Surprisingly, the obvious derivation from capo is unsupported. The etymology of capa, cappa is very uncertain, but as far as I can make out, cappa is the earlier form. Even if capa was earlier, it has a long vowel, whereas Late Latin capo "head" had a short vowel: so the derivation is unlikely. Evidence for the long vowel comes from Old English—it gave rise to Modern English 'cope' "ecclesiastical cape", with the Middle English change of long /a/ to long /o/—and Norse kápa.
A Cappuccino is a monk of the Italian order, as noted below. Their hooded cloaks - qroqqa correctly pulled out cappuccio, hood, as the origin - are a distinctive, creamy, light brown colour. Hence cappuccino for the coffee by association with the fabric colour. The first time I saw a Capuchin (Anglicisation) I was in no doubt as to who it was. Their robes really do look good enough to slurp! The ultimate Italian root of cappuccio incidentally is capo, head.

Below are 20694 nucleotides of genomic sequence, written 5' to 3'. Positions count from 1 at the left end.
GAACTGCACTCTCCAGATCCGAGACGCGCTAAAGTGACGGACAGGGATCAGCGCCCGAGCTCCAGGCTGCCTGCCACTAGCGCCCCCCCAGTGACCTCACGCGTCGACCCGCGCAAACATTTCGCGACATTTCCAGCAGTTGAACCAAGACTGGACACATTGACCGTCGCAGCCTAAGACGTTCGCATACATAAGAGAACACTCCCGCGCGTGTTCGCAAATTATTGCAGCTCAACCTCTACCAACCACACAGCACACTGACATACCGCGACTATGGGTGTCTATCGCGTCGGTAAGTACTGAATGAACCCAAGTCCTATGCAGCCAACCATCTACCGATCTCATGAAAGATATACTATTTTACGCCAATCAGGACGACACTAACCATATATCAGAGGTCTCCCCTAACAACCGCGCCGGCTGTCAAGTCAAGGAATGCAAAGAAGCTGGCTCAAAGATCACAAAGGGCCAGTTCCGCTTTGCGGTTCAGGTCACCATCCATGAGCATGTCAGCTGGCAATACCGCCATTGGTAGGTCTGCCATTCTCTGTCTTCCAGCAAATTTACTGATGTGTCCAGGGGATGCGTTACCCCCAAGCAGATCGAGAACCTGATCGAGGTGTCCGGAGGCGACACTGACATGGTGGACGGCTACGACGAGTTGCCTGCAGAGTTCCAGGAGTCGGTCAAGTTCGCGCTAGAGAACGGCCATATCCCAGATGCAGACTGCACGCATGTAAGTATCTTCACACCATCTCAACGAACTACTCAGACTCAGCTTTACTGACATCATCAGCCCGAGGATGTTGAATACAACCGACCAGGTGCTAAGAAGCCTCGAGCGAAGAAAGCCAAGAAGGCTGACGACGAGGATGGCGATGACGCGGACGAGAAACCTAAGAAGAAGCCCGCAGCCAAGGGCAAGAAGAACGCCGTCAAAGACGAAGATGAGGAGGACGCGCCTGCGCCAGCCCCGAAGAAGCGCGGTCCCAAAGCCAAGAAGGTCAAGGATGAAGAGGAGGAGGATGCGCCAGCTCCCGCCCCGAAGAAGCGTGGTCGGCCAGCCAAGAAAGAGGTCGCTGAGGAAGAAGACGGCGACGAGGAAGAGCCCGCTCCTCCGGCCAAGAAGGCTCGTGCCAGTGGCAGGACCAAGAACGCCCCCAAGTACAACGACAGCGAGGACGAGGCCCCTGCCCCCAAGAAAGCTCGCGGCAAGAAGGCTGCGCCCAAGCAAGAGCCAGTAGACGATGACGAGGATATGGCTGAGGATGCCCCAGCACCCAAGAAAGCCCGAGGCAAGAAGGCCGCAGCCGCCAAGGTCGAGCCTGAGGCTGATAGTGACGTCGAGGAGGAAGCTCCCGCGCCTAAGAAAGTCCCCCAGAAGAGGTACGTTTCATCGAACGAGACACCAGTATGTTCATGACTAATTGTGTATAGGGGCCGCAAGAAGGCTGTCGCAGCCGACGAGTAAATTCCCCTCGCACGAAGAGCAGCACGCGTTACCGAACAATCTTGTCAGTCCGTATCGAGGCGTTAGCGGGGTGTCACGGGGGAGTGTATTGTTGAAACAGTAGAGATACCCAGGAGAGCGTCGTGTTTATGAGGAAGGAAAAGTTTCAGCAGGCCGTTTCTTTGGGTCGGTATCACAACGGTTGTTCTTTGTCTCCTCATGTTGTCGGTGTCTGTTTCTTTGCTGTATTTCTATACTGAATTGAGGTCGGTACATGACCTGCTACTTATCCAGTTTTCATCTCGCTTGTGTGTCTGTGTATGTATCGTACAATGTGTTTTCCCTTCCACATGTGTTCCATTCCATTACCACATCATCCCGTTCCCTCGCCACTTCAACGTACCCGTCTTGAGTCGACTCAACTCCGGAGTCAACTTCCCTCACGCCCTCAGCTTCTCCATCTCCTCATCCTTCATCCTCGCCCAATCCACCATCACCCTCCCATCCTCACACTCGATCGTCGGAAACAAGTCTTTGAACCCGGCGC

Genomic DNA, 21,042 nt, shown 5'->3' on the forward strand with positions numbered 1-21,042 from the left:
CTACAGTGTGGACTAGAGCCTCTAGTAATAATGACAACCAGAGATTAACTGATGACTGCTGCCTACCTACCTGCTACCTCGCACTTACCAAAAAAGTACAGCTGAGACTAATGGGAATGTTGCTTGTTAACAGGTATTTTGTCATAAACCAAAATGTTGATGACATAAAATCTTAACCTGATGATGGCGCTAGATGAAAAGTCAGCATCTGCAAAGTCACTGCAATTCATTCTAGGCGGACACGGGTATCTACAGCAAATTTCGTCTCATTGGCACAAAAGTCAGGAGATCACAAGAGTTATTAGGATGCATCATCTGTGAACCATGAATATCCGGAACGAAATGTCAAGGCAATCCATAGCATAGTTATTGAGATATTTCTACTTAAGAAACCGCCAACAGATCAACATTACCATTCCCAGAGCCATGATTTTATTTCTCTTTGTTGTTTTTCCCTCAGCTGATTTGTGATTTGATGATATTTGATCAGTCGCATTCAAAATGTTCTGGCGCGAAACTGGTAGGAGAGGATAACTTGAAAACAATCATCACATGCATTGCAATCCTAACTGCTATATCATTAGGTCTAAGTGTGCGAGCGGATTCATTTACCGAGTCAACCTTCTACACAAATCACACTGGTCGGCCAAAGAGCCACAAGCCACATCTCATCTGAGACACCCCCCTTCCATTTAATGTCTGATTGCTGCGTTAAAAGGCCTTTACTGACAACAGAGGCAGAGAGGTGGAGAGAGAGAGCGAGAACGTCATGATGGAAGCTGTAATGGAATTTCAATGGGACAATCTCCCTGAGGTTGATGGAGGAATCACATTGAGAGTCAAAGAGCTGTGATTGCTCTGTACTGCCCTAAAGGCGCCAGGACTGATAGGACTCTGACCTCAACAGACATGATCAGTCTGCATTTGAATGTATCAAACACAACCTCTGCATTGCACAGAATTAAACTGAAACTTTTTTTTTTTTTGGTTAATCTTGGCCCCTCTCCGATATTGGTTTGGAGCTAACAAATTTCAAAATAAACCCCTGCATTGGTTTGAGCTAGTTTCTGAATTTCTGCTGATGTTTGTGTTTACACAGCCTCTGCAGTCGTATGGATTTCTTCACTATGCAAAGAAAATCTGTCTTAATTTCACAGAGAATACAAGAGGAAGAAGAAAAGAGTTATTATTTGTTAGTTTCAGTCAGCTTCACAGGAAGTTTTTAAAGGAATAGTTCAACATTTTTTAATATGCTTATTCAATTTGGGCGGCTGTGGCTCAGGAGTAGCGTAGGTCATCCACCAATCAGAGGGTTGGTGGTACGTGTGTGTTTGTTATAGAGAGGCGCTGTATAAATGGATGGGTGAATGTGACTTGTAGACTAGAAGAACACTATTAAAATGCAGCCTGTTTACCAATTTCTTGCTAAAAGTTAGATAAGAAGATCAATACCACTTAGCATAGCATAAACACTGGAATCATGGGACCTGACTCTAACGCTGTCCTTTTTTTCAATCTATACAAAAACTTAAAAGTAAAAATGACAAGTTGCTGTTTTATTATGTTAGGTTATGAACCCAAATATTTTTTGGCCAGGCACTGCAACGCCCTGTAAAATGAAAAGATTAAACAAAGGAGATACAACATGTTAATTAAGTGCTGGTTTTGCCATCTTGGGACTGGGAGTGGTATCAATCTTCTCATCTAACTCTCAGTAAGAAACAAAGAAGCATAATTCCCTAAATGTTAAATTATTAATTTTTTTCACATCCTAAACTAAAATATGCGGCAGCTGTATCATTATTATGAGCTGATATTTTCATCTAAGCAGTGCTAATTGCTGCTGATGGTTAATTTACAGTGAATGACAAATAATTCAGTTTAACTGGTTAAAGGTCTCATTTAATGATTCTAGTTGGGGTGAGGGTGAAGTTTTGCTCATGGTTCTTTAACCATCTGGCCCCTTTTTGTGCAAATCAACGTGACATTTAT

Linquistically yes, logos, but from what I've gathered the capuchon was originally intended to mock the tall, pointed hats that French noblewomen wore (the Cajun tradition derived from the similar French celebration). It's mostly worn by men.
The root is Latin capa, cappa "cap; cloak", with various branchings of meaning and additional suffixes: one augmentative prefix gives Italian cappuccio thence French capuche. The -on of capuchon is a second augmentative; the -in- I suspect might be an Italian diminutive (or an adjective formative). The meanings of these words diverge to "person who wears", "monkey which looks like said person", "coffee which somewhat looks like him too".